there, just recently in later years . . . .Because, you know, when you get to the point where you get wrapped up
in these things, you don’t have any time for your family any more.

Interviewer: It does take a lot of time when you’re really serious about

Harris: I remember, you know I was active once and at the Center, I had three
meetings all the same night almost the same time. How you gonna – I went from
one room to another.

Interviewer: What were the, do you know what . . . .

Harris: No I don’t remember . . . .

Interviewer:  Were you ever active in the Jewish Center organization?

Harris: Yeah.

Interviewer: What did you do there?

Harris: Well I was Chairman of the Bowling Committee when they had bowling
there. And I was Chairman of the Health club one year. But I didn’t, and then
I was on, was I on the board down there? Might have been on the Board. I don’t

Interviewer: Do you go to the Jewish Center now?

Harris: I did. I did up until Nan passed away and then, I’ll be back again
this year.

Interviewer: In what capacity? What do you do at the Center? What would you
go for?

Harris: Oh I go for the exercise.

Interviewer: Health Club?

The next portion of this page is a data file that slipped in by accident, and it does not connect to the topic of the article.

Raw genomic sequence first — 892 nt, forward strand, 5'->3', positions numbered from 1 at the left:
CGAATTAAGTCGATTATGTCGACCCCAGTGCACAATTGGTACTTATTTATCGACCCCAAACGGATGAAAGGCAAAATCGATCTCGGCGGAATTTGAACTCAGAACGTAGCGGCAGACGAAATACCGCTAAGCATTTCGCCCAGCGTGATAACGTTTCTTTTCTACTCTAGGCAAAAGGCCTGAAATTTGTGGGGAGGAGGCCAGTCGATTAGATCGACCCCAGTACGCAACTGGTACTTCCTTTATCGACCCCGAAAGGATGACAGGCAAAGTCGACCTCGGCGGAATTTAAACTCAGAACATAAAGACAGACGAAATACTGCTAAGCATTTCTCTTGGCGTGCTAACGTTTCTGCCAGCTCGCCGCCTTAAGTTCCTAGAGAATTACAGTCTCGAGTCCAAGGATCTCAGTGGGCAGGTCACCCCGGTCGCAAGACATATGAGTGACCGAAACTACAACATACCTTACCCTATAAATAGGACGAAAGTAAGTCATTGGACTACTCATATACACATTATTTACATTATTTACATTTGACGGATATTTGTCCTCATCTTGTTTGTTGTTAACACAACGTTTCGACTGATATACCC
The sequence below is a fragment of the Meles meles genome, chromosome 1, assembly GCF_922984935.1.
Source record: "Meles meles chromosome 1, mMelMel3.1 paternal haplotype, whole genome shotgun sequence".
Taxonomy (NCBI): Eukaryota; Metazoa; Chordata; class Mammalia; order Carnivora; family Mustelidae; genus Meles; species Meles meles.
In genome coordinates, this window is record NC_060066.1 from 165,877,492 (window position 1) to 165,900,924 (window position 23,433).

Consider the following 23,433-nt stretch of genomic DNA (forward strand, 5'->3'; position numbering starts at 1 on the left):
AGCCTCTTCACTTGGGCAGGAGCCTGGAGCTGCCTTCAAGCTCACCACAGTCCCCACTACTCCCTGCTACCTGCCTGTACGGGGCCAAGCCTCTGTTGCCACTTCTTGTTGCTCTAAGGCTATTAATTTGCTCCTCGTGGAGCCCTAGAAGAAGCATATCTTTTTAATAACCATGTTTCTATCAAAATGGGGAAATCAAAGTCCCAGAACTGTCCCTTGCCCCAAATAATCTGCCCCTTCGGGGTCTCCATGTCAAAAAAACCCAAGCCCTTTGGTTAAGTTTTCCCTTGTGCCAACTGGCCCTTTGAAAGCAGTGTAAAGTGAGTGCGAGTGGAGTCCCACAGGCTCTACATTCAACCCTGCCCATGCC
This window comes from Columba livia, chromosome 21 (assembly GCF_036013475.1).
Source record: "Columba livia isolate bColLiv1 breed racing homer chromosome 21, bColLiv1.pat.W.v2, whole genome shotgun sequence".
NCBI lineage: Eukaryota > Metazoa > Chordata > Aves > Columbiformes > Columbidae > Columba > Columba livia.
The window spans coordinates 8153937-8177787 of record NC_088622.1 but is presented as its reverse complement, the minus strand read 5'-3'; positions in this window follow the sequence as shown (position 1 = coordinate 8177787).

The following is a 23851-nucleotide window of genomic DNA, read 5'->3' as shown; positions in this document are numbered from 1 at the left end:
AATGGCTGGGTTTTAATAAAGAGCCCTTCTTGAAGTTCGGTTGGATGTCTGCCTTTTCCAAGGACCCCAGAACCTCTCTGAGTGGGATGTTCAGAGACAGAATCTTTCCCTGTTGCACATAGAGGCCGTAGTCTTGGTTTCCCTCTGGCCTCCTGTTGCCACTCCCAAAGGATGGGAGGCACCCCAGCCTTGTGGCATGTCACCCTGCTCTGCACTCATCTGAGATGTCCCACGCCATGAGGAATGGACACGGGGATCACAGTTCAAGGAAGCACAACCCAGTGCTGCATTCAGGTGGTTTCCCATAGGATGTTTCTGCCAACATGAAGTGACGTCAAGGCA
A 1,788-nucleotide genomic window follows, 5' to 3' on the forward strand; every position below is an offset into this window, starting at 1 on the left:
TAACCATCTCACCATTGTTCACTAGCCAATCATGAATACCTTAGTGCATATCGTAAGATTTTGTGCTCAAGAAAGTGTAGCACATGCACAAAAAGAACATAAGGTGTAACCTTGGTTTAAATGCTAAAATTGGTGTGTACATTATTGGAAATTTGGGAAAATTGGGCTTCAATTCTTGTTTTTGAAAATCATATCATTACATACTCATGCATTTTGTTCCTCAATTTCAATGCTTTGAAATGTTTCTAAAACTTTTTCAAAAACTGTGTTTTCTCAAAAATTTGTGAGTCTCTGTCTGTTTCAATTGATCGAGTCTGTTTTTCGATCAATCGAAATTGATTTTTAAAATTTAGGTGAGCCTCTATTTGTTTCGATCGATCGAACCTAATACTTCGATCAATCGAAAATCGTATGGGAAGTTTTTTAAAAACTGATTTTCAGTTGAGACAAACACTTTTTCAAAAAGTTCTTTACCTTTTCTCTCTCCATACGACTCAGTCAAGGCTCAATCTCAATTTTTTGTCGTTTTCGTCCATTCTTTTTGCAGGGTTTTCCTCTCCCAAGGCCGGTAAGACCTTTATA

Harris: Health Club.

Interviewer: Little bit of kibbitzing?

Harris: Huh?

Interviewer: Little bit of kibbitzing too?

Harris: Well I don’t do too much of that.

Interviewer: We’re going to continue our interview here. It’s a few days
later. But we had several interruptions and we’re back here at Izz’s home.
This is Naomi again and I’m interviewing Izz here. Izz, there are a few
questions that I needed to wrap up and I thought this might be the time to kind
of get the rest of the information. We were talking about your daughter-in-law
Annette married to Marshall. Do you remember what Annette’s maiden name was?

Harris: Lustig, L-U-S-T-I-G.

Interviewer: Okay. Lustig. Were they Columbus people?

Harris: Yes.

Interviewer: Uh huh. So she was from Columbus? Okay and we were talking about
your brother Harold kind of at the beginning of the interviewer and I neglected
to get Harold’s wife’s name and his children. Can you tell me, fill in with

Harris: Yeah Harold’s wife’s name is Margie.

Interviewer: Okay. And where was she from?

Harris: Margie is from Cleveland. Margaret. But they call her Margie.

Interviewer: Margaret? And her maiden name was?

Harris: Um.

Interviewer: Klein?

Harris: Klein.

Interviewer: Klein. Okay. And who were their children, Margie’s and Harold’s?

Harris: They had a son and a daughter. Daughter was Janice. And son’s name was Howard. Howard passed away here in October of 1997.

Interviewer: And where does Janice live now?

Harris: Janice lives in Columbus now.

Interviewer: Okay. Janice is not married. Is that correct? Okay.

Harris: Correct.

Interviewer: Okay. And Howard was married and is divorced. And he has also .
. . .

Harris: Janice was also married and divorced.

Interviewer: That’s true, yeah. But she didn’t have children?

Harris: No.

Interviewer: Okay. And who are Howard’s children? Howard?

Harris: Yeah. He had three children, a daughter and two sons. I can’t